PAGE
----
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How RFA Boosted SLAs By Over 25% After Making the Switch to Thread


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At Thread, we know the future of customer service is collaborative. Our users wholeheartedly agree, which is why they trust our products to connect the right people at the right times. 

Yohan Kim is one of them. As CEO of RFA, a global leader in cloud and cybersecurity services for the financial sector with clients who collectively manage over $1 trillion combined AUM, he’s been in the industry for 20+ years. 

In that time, he's seen the same problems cycle in and out, pointing toward one timeless truth: Disconnected systems like static ticketing, phone calls, and email are dead. 

Taking this point further: Real-time connection through chat-powered tools is the future. 


Why Every Business Needs Real-Time, Collaborative Tooling

Yohan remembers when Microsoft Teams and Slack first entered the market. In time, it seemed like every RFA client was deploying these platforms, but it wasn’t because they assumed this was the new industry standard. There also wasn’t any aggressive marketing toward end users. 

It was because Teams and Slack just worked so damn well for live comms and collaboration. 

Everyone adopted these tools pretty organically. One team starts using them at a company, and suddenly the entire business is a Teams or Slack business. 

According to Yohan, that illustrates the pure value of the product: when something is so easy, it makes no sense not to add it to your routine. Today, Teams and Slack are ubiquitous — and Yohan already sees chat-based services charting that same trajectory in the MSP space. 


Chat is Already the Default Channel for Tomorrow’s Workforce

To understand trends in consumer behavior, Yohan only needs to look as far as his living room. 

Like many parents in the 21st century, his kids are constantly on their phones, communicating with friends. But he's never seen them on a phone call or writing emails. 

Everything happens through live messaging and texts. 

He projects this is a glimpse of what’s to come for MSPs’ clientele, especially as his children’s generation ages up and becomes the primary workforce. 

Their expectations for real-time chat will absolutely become the standard, dominating at least 90% (according to Yohan’s estimate) of all service tickets.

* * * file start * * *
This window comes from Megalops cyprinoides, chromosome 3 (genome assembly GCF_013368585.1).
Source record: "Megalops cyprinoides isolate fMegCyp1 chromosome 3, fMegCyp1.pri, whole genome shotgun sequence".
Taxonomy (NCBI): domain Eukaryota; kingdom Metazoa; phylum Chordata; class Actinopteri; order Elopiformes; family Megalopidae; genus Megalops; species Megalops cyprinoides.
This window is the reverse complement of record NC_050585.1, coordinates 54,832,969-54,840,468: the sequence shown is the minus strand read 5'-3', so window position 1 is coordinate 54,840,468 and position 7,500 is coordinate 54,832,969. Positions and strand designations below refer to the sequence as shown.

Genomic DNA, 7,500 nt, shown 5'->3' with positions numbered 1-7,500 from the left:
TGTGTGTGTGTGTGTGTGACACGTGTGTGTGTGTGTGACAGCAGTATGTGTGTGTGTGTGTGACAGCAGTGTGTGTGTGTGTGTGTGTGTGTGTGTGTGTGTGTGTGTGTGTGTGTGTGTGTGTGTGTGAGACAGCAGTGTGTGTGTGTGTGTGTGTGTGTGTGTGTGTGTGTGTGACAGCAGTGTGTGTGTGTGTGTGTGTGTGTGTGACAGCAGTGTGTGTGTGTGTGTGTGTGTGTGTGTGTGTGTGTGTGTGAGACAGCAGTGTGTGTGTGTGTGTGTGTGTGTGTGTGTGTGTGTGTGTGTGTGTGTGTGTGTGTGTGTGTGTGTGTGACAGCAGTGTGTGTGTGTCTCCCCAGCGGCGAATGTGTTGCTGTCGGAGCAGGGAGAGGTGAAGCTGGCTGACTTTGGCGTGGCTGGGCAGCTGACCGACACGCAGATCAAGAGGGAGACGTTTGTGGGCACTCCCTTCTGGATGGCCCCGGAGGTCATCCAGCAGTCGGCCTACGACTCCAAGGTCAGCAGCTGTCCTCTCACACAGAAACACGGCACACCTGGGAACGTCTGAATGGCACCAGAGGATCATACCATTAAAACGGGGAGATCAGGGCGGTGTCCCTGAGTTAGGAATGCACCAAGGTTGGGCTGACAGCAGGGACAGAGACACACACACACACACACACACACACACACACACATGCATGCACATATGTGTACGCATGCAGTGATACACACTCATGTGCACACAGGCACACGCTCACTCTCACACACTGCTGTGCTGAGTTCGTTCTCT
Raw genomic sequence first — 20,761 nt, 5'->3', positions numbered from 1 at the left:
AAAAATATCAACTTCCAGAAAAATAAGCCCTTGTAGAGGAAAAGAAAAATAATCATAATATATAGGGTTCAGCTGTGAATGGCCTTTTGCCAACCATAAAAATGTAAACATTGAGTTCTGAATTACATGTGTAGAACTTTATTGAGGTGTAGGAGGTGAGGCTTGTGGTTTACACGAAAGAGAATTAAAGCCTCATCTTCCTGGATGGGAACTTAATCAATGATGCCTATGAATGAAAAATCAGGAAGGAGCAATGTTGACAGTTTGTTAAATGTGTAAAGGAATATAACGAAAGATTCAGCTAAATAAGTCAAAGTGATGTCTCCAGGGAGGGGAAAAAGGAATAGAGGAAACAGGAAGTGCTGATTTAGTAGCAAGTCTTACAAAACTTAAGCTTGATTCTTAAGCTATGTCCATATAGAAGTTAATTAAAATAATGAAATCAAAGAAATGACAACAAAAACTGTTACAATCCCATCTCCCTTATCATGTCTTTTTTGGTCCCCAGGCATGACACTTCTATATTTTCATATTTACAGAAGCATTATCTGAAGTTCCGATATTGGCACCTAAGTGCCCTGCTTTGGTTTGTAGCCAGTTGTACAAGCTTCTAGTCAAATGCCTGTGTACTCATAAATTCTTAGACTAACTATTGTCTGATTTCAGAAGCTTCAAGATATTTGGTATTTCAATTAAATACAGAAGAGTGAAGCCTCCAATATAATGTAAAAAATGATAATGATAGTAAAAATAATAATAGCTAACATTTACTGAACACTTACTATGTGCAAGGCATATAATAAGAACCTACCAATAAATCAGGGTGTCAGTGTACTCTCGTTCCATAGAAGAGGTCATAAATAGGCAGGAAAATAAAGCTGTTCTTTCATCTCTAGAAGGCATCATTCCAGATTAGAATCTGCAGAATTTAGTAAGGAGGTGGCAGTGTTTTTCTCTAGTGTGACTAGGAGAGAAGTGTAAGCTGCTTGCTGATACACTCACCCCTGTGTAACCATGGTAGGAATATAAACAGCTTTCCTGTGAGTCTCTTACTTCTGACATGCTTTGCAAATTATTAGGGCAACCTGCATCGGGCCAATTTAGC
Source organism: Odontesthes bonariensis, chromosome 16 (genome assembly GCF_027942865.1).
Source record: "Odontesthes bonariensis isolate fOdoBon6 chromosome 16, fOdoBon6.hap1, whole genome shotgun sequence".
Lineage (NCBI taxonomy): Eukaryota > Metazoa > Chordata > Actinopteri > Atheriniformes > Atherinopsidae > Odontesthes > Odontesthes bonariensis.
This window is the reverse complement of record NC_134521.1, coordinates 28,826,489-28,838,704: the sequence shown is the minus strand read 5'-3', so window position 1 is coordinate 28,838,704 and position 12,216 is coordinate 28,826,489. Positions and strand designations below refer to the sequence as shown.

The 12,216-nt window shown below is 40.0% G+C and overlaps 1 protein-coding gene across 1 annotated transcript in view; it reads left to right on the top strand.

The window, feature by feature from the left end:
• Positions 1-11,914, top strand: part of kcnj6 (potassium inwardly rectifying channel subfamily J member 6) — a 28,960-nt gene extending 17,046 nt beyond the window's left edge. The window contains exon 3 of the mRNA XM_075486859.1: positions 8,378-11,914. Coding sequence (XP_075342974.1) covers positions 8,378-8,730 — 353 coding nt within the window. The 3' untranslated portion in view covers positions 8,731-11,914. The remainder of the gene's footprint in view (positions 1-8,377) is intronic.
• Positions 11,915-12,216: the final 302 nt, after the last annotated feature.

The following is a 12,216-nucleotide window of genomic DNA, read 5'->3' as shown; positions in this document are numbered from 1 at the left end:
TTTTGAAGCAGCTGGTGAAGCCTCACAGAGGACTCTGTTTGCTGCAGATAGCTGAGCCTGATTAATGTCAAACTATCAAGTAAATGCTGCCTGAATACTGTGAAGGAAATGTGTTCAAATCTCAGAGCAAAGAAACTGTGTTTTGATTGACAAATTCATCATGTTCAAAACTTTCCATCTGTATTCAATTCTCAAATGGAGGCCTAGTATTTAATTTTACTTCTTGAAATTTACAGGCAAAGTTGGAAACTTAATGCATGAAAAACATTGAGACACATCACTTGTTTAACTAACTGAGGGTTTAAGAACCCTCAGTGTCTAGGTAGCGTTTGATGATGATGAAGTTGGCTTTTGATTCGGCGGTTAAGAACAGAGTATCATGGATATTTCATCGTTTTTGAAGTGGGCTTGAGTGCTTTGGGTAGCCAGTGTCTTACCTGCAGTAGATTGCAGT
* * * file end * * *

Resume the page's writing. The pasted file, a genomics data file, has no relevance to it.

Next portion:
It All Comes Down to Ease of Use

The team at RFA could tell that emails and phone calls were already outdated years ago. So, they set out to find a real-time comms app to modernize both internal and client-facing ops. 

That was easier said than done. Whatever product they landed on had to be well-designed and functional enough to be effortless for end users to adopt. 

Yohan reminds us that SaaS consumers are finicky. When something doesn’t work well the first few times, it’s easy to abandon it. Add that to the fact that most IT teams are already juggling a million different tools. Another tricky piece of software is the last thing they need. 

Knowing this, we can be sure the next generation of the industry will abandon clunkier legacy comms tools in favor of easy-to-adopt, chat-friendly tech. 


Enter Embedded Chat: Reimagining the Future of Tickets

As a long-time MSP operator, Yohan doesn’t foresee tickets disappearing completely. 

But he does anticipate an overhaul in the industry’s understanding of: 

  • The true purpose of tickets
  • How we handle or prioritize tickets
  • Where we place tickets in our systematic workflows

These days, service tickets continue to exist for one key reason: keeping a database of historical work done for customers, including what the task was, when it was, etc. 

Yohan points out, “You can call that a ticket. You can call storing information about an action at one point in time a ticket. But does it have to live in a system that has operated the same way for decades? Absolutely not.” 


Cutting Out the Middleman in Legacy Ticketing

At RFA, nearly all their ticketing info is dumped straight into their data warehouse via API. 

The data warehouse is where most actionable reporting comes from, whereas the ticket is merely a central point where service reps can collect details. 

That’s where a series of questions comes up: 

  1. Where are we really referencing and using that data? (Hint: It starts at the front end of client comms and ends at the MSP’s database.) 
  2. What is the point of all of the funneling layers in the middle? 
  3. Why not go directly from the end user’s chat and information request to the database? 

This is how Yohan envisions the future of ticketing for IT providers, especially as younger workers become less familiar with service tickets as a whole. 

While that evolution will require the turnover of an older generation of the industry, he sees Thread and collaborative service as the next step in the right direction for the workplace. 

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